Global Priorities for Marine Biodiversity Conservation

PLoS One. 2014 Jan 8;9(1):e82898. doi: 10.1371/journal.pone.0082898. eCollection 2014.

Abstract

In recent decades, many marine populations have experienced major declines in abundance, but we still know little about where management interventions may help protect the highest levels of marine biodiversity. We used modeled spatial distribution data for nearly 12,500 species to quantify global patterns of species richness and two measures of endemism. By combining these data with spatial information on cumulative human impacts, we identified priority areas where marine biodiversity is most and least impacted by human activities, both within Exclusive Economic Zones (EEZs) and Areas Beyond National Jurisdiction (ABNJ). Our analyses highlighted places that are both accepted priorities for marine conservation like the Coral Triangle, as well as less well-known locations in the southwest Indian Ocean, western Pacific Ocean, Arctic and Antarctic Oceans, and within semi-enclosed seas like the Mediterranean and Baltic Seas. Within highly impacted priority areas, climate and fishing were the biggest stressors. Although new priorities may arise as we continue to improve marine species range datasets, results from this work are an essential first step in guiding limited resources to regions where investment could best sustain marine biodiversity.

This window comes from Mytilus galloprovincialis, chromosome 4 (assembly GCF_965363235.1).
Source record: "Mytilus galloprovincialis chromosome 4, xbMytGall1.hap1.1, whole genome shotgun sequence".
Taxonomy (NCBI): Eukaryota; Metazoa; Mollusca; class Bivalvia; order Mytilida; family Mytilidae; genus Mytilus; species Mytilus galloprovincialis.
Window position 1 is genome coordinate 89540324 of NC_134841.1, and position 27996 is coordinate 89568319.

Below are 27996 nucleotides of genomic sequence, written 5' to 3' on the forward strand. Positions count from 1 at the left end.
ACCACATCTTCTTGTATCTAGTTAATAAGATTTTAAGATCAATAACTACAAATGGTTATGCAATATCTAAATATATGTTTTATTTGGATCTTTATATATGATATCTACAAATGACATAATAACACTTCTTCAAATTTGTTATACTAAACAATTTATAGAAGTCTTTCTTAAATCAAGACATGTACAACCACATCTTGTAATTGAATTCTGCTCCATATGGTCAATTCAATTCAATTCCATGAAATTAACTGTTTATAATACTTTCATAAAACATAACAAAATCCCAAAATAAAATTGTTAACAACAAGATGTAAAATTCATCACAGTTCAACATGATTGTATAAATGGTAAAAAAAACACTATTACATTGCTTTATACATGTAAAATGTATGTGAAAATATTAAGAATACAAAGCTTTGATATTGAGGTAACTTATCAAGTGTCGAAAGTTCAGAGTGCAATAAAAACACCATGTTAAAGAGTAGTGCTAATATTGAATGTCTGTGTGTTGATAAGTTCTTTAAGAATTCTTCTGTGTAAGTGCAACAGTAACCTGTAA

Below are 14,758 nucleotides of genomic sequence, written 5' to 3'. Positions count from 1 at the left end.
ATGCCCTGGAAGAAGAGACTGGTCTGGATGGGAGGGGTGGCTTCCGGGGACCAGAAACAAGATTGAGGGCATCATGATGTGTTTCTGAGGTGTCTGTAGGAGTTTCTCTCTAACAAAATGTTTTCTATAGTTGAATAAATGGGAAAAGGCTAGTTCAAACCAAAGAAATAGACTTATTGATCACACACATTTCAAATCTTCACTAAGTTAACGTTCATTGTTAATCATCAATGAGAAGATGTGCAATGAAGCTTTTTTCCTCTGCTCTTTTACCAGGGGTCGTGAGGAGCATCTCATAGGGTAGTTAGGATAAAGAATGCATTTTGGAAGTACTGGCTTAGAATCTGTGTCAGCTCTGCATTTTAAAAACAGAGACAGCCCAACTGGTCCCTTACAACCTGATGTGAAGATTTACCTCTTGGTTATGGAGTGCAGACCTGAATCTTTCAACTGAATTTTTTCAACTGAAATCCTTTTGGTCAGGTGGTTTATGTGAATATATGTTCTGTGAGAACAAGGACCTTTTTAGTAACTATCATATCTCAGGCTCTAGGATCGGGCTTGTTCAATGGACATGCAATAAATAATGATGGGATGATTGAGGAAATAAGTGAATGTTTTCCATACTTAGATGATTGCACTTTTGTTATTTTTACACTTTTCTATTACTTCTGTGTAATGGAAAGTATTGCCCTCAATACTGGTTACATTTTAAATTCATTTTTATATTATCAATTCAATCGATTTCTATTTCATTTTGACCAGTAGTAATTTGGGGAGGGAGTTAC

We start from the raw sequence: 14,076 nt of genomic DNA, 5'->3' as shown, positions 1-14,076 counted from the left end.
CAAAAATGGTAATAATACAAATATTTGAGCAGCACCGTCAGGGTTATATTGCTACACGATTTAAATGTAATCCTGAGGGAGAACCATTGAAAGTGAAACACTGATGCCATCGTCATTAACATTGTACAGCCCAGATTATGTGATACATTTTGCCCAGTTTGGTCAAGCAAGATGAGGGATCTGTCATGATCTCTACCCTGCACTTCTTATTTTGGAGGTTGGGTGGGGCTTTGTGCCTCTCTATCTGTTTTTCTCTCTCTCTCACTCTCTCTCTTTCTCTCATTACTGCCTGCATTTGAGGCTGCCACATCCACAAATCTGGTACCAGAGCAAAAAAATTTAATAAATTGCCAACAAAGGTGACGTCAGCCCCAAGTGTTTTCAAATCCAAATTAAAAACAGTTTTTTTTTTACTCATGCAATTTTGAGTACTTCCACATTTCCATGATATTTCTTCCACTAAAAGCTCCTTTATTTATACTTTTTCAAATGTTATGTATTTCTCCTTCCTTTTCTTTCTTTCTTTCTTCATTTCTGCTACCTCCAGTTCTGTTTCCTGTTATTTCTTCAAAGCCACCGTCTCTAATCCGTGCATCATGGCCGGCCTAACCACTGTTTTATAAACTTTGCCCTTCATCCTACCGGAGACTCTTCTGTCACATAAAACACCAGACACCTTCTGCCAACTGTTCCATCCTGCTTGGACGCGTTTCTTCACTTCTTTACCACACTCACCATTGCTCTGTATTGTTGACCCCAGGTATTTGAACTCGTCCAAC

Publication types

  • Research Support, Non-U.S. Gov't

MeSH terms

  • Animals
  • Biodiversity*
  • Climate
  • Conservation of Natural Resources* / economics
  • Fishes / physiology
  • Geography
  • Human Activities
  • Humans
  • Internationality*
  • Oceans and Seas*
  • Species Specificity
  • Water Pollution

Grant support

Funding for this work was provided by the Gordon and Betty Moore Foundation, Cinco Hermanos, a grant from the Packard Foundation to the National Center for Ecological Analysis and Synthesis and support to the IUCN-GMSA from the New Hampshire Charitable Foundation and the Thomas W. Haas Foundation. K.K.'s work was conducted in part while working on the PELAGIC project co-financed by the Fondation pour la Recherche en Biodiversité and Fondation Total. The funders had no role in study design, data collection and analysis, decision to publish, or preparation of the manuscript.